Zahir Janmohamed likes lemon bars. He likes them so much, sometimes he’ll even make a big batch and bring them to dinner parties.
“I would make lemon bars and go to these writing residencies, and people would be like, ‘Is this your grandmother’s recipe? Is this an Indian delicacy?’” says the Sacramento–born freelance journalist. “And I’m like, ‘No. It’s from Google.’”
That assumption—that someone of Indian descent would naturally prepare authentic Indian cuisine—nagged at Janmohamed. After moving to Portland last fall, he met Soleil Ho, a chef who’d also recently relocated to Portland, and who related similar experiences.
“Because I’m Vietnamese-American, if I cook anything Southeast Asian, people will assume it’s the definitive version,” says Ho, a sous chef at Marukin Ramen. “And I’m like, ‘I was born in Chicago. Chill out.’”
Rather than quietly stewing, Janmohamed and Ho decided to do something: last month, they launched a podcast called Racist Sandwich, diving headfirst into thorny questions of food and race through conversations with people of color in the local food industry. (The name of the podcast refers to a 2012 flap over cafeteria food at Portland Public Schools.) So far, they’ve featured black winemaker Bertony Faustin of Abbey Creek Vineyard, Han Ly Hwang of Kim Jong Grillin’, and chef Kusuma Rao of Indian fusion pop-up Ruchikala. Up next is an interview with Deadstock Coffee’s Ian Williams, the Nike janitor-turned-shoe-designer-turned-coffeeshop-proprietor.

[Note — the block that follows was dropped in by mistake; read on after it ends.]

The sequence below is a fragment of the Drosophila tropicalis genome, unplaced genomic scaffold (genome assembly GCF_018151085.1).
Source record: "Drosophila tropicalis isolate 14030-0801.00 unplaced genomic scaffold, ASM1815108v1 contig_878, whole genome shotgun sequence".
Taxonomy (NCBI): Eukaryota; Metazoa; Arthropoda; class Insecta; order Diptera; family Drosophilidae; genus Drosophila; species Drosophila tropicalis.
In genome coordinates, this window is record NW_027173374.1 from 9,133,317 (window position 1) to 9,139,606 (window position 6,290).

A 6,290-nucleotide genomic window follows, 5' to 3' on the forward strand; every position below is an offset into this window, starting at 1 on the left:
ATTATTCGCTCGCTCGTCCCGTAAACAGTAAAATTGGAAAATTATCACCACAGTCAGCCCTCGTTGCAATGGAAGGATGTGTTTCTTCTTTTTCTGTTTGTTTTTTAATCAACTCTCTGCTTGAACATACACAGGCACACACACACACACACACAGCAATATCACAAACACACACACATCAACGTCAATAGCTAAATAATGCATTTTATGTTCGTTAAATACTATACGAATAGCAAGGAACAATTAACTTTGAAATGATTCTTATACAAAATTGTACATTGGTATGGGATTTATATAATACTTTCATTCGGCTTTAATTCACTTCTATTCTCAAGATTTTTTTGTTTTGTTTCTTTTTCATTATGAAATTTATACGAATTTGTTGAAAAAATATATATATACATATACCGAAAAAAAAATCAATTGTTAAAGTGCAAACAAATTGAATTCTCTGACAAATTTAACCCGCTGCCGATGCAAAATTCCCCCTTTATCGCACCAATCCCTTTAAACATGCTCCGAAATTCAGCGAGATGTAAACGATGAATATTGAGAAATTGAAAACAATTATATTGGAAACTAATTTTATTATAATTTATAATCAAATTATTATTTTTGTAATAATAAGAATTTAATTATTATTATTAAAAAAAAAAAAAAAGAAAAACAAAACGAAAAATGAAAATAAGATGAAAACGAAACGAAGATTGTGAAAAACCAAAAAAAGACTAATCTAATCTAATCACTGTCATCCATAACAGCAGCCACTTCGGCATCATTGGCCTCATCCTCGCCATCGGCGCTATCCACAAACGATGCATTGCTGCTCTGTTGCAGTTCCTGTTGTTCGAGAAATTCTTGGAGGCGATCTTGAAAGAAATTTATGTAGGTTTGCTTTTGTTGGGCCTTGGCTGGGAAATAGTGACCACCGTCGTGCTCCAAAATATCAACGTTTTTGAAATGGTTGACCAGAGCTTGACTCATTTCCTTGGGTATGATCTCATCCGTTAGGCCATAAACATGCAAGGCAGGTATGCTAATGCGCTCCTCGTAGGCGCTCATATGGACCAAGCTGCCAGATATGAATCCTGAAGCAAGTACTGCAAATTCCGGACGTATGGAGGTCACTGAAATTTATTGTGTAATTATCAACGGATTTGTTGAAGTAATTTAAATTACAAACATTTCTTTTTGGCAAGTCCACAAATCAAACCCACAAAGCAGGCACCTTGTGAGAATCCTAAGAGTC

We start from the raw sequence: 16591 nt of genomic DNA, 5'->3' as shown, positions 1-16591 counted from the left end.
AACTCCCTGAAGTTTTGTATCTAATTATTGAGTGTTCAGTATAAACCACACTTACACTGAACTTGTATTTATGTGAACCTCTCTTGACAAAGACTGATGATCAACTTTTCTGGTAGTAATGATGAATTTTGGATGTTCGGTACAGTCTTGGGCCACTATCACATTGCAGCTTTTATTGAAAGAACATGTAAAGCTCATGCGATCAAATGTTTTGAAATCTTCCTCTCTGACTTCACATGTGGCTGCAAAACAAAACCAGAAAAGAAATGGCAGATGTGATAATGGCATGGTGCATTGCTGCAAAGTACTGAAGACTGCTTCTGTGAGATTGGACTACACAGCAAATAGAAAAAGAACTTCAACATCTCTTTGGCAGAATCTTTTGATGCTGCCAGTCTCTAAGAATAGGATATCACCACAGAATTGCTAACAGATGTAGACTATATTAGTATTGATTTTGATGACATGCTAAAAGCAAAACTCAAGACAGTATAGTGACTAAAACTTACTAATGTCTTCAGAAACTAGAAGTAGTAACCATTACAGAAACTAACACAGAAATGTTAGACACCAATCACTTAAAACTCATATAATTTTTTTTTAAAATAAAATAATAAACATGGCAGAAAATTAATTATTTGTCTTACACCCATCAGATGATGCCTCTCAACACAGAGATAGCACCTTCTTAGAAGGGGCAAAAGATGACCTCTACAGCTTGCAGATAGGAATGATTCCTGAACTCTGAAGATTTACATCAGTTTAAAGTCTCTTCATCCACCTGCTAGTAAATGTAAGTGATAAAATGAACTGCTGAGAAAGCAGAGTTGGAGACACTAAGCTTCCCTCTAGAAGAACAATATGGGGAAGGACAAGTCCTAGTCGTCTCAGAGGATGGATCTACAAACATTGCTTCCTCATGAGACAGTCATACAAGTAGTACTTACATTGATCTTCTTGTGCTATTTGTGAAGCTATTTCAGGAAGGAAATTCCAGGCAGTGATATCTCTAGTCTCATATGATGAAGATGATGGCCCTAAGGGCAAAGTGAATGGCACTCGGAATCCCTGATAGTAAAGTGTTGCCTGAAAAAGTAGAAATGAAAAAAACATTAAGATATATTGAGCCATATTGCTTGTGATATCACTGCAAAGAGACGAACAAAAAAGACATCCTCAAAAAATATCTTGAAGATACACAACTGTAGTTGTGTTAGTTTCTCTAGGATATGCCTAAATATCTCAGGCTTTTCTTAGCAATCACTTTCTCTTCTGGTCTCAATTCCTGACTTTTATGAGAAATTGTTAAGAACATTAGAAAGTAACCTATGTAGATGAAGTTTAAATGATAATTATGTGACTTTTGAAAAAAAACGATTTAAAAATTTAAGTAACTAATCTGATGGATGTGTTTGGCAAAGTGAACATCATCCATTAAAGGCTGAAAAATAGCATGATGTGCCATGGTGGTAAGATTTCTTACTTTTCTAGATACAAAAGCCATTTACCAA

“So much of the writing and discussion about food and race is, can white people do this? Can white people do that?” Janmohamed says. “That’s not really an issue for us. The issue is: why aren’t we hearing more voices of color?”
In Portland, where our culinary options can feel more diverse than our population, that’s a vital question. This isn’t a city, Janmohamed and Ho say, where people are accustomed to confronting or discussing such issues. Exhibit A: less than two months ago, N Williams Avenue's Saffron Colonial made national headlines for its offensive name—and for its owner's tone-deaf defense. The podcast was already in the works by that point, but the fiasco seemed to validate its existence. “It was an easy example that very quickly captured people’s imaginations,” Ho says.
“It punctured this very cliched notion that food brings us together,” adds Janmohamed.
The first few episodes of Racist Sandwich have been lively and candid, from Faustin detailing his hustle as a black man in an overwhelmingly white industry to Rao’s stories of growing up Indian-American in Tucson. In the future, Janmohamed and Ho aim to tackle issues of gender and class, and to extend the conversation beyond the podcast—they’re holding a launch party at Kim Jong Grillin’ June 21, and hope to host more informal gatherings in the future.
Their website also features a growing list of Portland restaurants and markets owned by people of color, with pithy—and genuinely valuable—one-line descriptions. Frank's Noodle House: “Watch the masters make Chinese noodles by hand and drool.” Chongqing Huo Guo: “Chill hot pot spot that will blow your sinuses into oblivion.” El Taco Yucateco: “At this taco truck, avocados come standard.” Nong's Khao Man Gai: “Reminds Soleil of Viet church basement vibes.”
For Ho, the podcast can help provide listeners—especially, yes, white listeners—with a template for conversations about race, gender, or class. “I feel like a lot of racism in the food world gets a free pass, because we’re used to the anthropological aspect of eating,” she says. “It’s the frame of reference we have as Americans: I’m going to have Chinese today and Thai tomorrow. You’re not asked to engage on any sort of meaningful level with those cultures. We want to go beyond whether something tastes good.”